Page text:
Look left, look right, charge!

Most animals favour the left or right paw, and even elephants prefer one side of their trunk. Are they more human than we think?

Research into left and right-handedness in animals has revealed that individual members of a surprisingly diverse range of species prefer to use one side of their body over the other. The largest land mammal can now be added to the list of handedness in nature following a study showing that elephants exhibit a definite preference for using one side of their trunks to the other. Some elephants twist their trunks to the left, others twist them to the right.

Research into left and right-handedness in animals has revealed that individual members of a surprisingly diverse range of species prefer to use one side of their body over the other. The largest land mammal can now be added to the list of handedness in nature following a study showing that elephants exhibit a definite preference for using one side of their trunks to the other. Some elephants twist their trunks to the left, others twist them to the right.

It probably wouldn't come as any surprise to Indian mahouts that elephants are left or right "trunked". The elephant's trunk is such a good substitute for hands that the nimble "finger" at its end is a useful source of income. Riding high in the saddle, mahouts gather coins collected by the extended snout of their sacred charge as they frisk passers-by.

Scientists' research over many years has shown that animals as diverse as cats, mice, birds and newts show preferences for one side or the other. Cats, for example, will use their preferred paw to dab at a moving toy, and a right-clawed parrot will manipulate food with its right foot while it eats. The reported pawedness of toads and the eyedness of lizards suggests that almost anything with a backbone displays some degree of asymmetry in its preferences.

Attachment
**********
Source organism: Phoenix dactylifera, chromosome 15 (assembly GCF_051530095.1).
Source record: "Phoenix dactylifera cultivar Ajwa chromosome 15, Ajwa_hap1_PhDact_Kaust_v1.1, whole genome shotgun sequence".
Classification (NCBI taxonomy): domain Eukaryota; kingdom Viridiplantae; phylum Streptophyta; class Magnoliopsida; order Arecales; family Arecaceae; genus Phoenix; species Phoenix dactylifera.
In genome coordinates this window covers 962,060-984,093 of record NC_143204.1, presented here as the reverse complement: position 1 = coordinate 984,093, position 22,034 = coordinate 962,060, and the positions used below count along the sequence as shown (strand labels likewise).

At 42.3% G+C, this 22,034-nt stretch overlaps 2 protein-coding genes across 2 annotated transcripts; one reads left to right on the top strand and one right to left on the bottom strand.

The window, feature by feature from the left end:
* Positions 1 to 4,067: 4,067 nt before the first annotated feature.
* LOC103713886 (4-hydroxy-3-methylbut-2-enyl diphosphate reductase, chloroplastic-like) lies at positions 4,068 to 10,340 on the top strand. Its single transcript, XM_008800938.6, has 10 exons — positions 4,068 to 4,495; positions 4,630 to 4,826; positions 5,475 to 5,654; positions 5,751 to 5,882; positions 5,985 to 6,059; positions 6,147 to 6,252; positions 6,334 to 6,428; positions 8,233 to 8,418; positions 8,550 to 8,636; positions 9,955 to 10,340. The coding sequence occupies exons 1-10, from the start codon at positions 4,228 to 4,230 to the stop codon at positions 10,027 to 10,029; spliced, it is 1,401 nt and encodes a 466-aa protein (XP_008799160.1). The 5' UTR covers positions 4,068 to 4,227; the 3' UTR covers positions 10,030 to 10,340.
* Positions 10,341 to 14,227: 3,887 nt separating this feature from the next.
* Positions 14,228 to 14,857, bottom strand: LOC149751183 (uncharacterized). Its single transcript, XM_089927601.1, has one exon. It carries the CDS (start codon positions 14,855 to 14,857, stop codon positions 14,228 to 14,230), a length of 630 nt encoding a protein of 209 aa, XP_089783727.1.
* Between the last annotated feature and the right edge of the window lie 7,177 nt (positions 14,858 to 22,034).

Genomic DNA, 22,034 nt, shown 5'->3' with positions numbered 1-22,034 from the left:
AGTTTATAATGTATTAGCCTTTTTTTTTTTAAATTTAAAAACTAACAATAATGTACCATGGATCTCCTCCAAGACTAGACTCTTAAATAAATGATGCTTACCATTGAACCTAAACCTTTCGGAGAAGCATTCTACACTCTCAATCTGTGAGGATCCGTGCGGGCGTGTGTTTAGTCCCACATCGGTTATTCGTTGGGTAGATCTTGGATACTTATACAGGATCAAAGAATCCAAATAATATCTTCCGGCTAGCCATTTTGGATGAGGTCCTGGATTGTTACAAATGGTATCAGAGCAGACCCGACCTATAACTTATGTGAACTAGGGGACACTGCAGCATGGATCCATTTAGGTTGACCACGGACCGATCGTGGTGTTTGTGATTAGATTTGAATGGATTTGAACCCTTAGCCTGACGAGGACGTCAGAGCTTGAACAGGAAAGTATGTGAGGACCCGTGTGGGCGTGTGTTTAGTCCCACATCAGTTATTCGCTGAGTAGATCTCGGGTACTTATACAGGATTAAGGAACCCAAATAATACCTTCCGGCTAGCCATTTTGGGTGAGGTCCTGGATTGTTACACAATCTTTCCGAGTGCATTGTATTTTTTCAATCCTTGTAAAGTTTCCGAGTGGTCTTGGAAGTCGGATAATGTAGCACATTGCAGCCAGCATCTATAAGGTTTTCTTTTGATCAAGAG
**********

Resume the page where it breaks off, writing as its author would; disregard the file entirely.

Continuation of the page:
Hands, paws and claws come in pairs, so the predominance of one over the other is not always easy to explain. The elephant's trunk, though, is a single organ. The latest study, by zoologist Franziska Martin, on Asian elephants shows that each elephant exhibited a definite preference for using its trunk with a twist to the left or the right, indicating that muscles and nerves on that side are used in preference to the other. The results, which were presented at the December meeting of the Association for the Study of Animal Behaviour, follow only one other known example in nature where animals show "handedness" in a solitary organ. Spider monkeys, it seems, are left or right tailed. They use their tail to grasp branches and food, so it too functions very accurately, as would be expected from a limb that could determine the difference between life and death when you're 50ft up in a tree.

Universally, the magnitude of the preference for one side over the other depends on the dexterity required. A task like writing will always be done with the preferred side. Carrying a shopping bag, however, does not require fine manipulation, so can be done almost as well with either arm. This distinction was also apparent in elephants - the manipulation of food was most often performed with a bend towards the preferred side, whereas carrying food to the mouth was performed more evenly.

What may be uniquely human, though, is the extreme predominance of right-handedness. About 90 per cent of us are right-handed, but preference is evenly divided 50:50 in elephants or spider monkeys. A majority of either left or right handers within a species is more common in higher primates, and our closest relatives, the chimps, tend to be mainly right-handed. Strangely, though, primates living in the wild do not show a species-level bias for one side. The skew reported in captive animals is possibly due to the greater dexterity required by the artificial tasks researchers give them.